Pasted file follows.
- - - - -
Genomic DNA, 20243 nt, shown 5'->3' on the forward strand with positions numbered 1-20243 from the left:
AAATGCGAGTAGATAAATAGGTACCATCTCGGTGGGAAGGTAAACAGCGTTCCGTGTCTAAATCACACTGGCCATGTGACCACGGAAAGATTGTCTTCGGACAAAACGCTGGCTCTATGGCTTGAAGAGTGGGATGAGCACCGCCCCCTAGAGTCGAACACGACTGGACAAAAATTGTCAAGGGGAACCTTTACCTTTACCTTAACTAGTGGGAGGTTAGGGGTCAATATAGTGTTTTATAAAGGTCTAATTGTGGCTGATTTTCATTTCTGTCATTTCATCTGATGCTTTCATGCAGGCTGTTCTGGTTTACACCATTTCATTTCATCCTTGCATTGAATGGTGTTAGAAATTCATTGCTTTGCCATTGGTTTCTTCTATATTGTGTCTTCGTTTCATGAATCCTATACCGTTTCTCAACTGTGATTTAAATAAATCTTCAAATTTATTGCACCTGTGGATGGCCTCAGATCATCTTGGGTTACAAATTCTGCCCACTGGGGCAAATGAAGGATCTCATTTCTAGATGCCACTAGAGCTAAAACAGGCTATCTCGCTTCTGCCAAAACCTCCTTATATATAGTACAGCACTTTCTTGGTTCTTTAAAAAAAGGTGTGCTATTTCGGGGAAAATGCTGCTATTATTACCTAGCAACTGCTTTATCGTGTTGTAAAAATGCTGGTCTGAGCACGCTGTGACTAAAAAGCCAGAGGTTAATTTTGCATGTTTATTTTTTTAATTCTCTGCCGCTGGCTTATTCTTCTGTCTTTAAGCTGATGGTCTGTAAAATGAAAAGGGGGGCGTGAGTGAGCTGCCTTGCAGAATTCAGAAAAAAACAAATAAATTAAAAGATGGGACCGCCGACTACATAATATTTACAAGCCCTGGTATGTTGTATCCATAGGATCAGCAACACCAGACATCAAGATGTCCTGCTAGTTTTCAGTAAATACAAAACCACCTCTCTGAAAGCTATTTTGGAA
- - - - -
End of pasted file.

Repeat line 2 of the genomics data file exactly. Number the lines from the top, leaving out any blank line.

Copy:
AAATGCGAGTAGATAAATAGGTACCATCTCGGTGGGAAGGTAAACAGCGTTCCGTGTCTAAATCACACTGGCCATGTGACCACGGAAAGATTGTCTTCGGACAAAACGCTGGCTCTATGGCTTGAAGAGTGGGATGAGCACCGCCCCCTAGAGTCGAACACGACTGGACAAAAATTGTCAAGGGGAACCTTTACCTTTACCTTAACTAGTGGGAGGTTAGGGGTCAATATAGTGTTTTATAAAGGTCTAATTGTGGCTGATTTTCATTTCTGTCATTTCATCTGATGCTTTCATGCAGGCTGTTCTGGTTTACACCATTTCATTTCATCCTTGCATTGAATGGTGTTAGAAATTCATTGCTTTGCCATTGGTTTCTTCTATATTGTGTCTTCGTTTCATGAATCCTATACCGTTTCTCAACTGTGATTTAAATAAATCTTCAAATTTATTGCACCTGTGGATGGCCTCAGATCATCTTGGGTTACAAATTCTGCCCACTGGGGCAAATGAAGGATCTCATTTCTAGATGCCACTAGAGCTAAAACAGGCTATCTCGCTTCTGCCAAAACCTCCTTATATATAGTACAGCACTTTCTTGGTTCTTTAAAAAAAGGTGTGCTATTTCGGGGAAAATGCTGCTATTATTACCTAGCAACTGCTTTATCGTGTTGTAAAAATGCTGGTCTGAGCACGCTGTGACTAAAAAGCCAGAGGTTAATTTTGCATGTTTATTTTTTTAATTCTCTGCCGCTGGCTTATTCTTCTGTCTTTAAGCTGATGGTCTGTAAAATGAAAAGGGGGGCGTGAGTGAGCTGCCTTGCAGAATTCAGAAAAAAACAAATAAATTAAAAGATGGGACCGCCGACTACATAATATTTACAAGCCCTGGTATGTTGTATCCATAGGATCAGCAACACCAGACATCAAGATGTCCTGCTAGTTTTCAGTAAATACAAAACCACCTCTCTGAAAGCTATTTTGGAA